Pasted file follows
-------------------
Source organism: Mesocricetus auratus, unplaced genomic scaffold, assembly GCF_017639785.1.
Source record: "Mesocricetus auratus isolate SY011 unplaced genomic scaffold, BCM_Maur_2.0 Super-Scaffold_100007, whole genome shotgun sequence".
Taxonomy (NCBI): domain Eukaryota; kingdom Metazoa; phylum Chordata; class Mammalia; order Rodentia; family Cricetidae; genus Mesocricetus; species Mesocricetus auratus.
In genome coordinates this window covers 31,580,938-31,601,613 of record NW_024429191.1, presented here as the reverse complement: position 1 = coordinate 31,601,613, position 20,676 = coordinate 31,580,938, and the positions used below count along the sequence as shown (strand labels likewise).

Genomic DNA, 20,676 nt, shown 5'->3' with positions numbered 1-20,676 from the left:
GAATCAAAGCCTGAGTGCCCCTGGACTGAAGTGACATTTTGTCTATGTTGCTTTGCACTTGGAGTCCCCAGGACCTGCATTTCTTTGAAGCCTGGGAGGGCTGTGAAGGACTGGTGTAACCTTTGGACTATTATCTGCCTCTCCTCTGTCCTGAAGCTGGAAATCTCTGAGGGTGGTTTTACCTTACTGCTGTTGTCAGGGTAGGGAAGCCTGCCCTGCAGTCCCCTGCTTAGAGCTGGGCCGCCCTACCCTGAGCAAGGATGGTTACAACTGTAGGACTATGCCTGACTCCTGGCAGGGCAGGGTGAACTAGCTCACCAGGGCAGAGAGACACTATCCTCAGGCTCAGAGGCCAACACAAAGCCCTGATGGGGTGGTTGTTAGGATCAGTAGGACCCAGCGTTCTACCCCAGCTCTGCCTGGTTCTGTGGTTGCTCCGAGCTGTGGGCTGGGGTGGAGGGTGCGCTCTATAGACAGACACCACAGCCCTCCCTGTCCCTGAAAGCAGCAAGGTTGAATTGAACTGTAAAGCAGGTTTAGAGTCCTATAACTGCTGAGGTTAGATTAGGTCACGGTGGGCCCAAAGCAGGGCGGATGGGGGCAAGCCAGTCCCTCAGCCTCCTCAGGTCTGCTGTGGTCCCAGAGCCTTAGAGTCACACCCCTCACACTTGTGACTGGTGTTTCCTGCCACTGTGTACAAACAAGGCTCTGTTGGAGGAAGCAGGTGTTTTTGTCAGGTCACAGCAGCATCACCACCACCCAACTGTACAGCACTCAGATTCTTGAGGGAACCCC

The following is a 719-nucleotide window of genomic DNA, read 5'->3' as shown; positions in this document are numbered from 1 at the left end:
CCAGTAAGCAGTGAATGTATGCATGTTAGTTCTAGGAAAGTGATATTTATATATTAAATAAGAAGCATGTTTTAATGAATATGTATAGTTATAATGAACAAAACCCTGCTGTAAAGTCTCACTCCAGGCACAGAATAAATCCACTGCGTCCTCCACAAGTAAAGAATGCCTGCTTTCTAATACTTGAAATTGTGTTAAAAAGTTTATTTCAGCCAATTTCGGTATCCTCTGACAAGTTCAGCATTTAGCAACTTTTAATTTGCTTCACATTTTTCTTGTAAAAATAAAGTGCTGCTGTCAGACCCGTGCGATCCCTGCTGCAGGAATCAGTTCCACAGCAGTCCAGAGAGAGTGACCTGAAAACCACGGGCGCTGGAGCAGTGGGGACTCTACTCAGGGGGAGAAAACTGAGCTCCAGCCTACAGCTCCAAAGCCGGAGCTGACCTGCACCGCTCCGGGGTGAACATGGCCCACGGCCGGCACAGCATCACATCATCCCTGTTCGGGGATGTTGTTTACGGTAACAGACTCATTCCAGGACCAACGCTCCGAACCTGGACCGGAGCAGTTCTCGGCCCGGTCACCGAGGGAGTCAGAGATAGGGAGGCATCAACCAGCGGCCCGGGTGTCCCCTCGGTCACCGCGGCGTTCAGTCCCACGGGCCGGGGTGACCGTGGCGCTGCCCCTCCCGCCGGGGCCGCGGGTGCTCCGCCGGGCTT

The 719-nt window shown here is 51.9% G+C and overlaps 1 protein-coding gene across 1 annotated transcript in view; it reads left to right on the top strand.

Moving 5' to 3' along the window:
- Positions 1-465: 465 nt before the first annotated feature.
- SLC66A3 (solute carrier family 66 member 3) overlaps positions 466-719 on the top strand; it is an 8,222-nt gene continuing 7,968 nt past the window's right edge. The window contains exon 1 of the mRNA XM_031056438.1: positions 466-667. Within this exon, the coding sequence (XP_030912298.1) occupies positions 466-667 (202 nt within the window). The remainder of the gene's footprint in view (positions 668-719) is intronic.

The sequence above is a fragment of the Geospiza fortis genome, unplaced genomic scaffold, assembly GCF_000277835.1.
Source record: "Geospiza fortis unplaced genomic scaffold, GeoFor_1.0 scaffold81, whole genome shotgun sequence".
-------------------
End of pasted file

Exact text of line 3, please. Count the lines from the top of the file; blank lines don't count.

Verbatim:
Taxonomy (NCBI): domain Eukaryota; kingdom Metazoa; phylum Chordata; class Mammalia; order Rodentia; family Cricetidae; genus Mesocricetus; species Mesocricetus auratus.